Uriel Preciado, better known as Atlas Quest, was the second performer and didn’t hold back on the reality we live in. Emo rap, and swag rap, is often reduced to just drugs, materialism, and good beats; every generation demonizes the newest iteration of expression as non-serious at best. Atlas Quest started with a call and response, as an mc should, and introduced us to his song on love and heartbreak. With a refrain of “at the bottom of the bottle”, he used the sounds of emo/swag rap to give you the manic depressive impression of alcoholism and depression. He used shorter verses to call to the waviness of being drunk and harmonized regardless of his singing skills. By the end of his piece, it was clear that he wasn’t drinking to find love but to lose the memory of love.
The performer following Atlas Quest went by his name, Rashad Matthews. He came with the first spoken word piece of the night. One of his first statements was “God sent here to tell you about this”, which was a perfect segway into his piece on toxicity. One of the main goals of creating Southside Arts and Activism is seeing opportunities for creative and liberating acts to be facilitated on the south side. A Kennedy King Student, who I’ve oddly ran into two times since the event, came with the type of acumen one would expect from a decade old veteran in spoken word.
Rashad’s “Toxicity” piece centered on the realities of chasing success. “Stop reinstating toxic people that are in your life”, he starts while going through a seminar of behavior patterns that can be isolated and separated to reach your happiness. He introduces the cycle of reinstatement theory, which is essentially the neurological hard-wiring that allows one to match behaviours with memories. Such a big task of breaking down neuroscience, he works with some refrains like “toxicness and success don’t mix”, “you have to feed on a long handle spoon”, “if they not supporting they not important”. His piece was to illuminate that to find success one has to avoid the comforts of the past and see them as they are, toxic. His truth was that those that support successful behavior is those you will build success with, which he wrapped in a blunt and bold delivery.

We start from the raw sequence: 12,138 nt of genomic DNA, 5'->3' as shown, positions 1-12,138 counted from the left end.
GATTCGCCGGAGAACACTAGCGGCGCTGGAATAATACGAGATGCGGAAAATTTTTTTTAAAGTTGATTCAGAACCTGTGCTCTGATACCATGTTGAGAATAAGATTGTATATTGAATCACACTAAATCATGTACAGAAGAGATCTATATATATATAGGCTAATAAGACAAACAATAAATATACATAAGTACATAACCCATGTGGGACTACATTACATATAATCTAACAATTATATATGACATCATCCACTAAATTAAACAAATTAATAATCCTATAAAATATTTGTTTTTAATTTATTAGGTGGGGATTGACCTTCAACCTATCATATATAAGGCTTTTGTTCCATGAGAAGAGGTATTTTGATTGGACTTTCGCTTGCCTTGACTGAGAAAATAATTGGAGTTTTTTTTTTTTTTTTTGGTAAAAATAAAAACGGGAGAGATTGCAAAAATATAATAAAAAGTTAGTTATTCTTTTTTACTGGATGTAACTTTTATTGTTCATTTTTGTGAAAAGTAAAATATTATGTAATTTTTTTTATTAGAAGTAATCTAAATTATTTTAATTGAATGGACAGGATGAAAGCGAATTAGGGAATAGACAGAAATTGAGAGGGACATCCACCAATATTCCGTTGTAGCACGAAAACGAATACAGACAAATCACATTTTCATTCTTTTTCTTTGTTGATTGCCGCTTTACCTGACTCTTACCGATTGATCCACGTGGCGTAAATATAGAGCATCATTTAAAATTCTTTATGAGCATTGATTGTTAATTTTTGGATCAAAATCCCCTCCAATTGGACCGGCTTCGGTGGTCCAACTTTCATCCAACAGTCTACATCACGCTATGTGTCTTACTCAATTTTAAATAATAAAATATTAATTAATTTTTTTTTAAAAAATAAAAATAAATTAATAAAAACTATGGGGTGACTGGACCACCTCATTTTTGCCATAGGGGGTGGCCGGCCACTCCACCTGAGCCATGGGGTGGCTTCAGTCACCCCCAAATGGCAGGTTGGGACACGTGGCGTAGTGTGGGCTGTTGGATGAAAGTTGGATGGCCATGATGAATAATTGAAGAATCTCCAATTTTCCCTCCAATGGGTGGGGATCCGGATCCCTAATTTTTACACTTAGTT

Following this sobering act was Le’aire and their intoxicating crooning. The great part of this performance was the spontaneity and the talent. With music on Tidal, Soundcloud, and Spotify one could expect a level of professionalism and efficiency in their time on the mic. Le’aire graced the stage with a ballad on DUIs, where he blends the the addictive and drunken stages of love. “Drunken Driving Girl, Girl I’m off of you”, is essentially the message of precariousness one must keep in mind when in love. If you like harmony, melody, and class check out any of the links for more Le’Aire.
My favorite part of the night were the spoken word artist and the poets. Nothing separates the talent, but the type of work that these artists produce inspire the introvert to open up and share. With the night being mostly rappers and singers, each variant to those archetypes involved opening a different ear and using a different part of your brain. With Rashad offering spoken word, AyeJune and Atlas Quests giving us the bars, and Le’Aire spilling his heart out the next two performers made the night just as good.
Kierra Wooden is a model, poet, and author since her teenage years. She introduced 3 of her poems from her published poetry book titled “Flourish”. Seeing a young woman not only have a book on Amazon, but to have the bravery and eloquence to share her written word poetry in a spoken word format got me re-prioritizing my goals.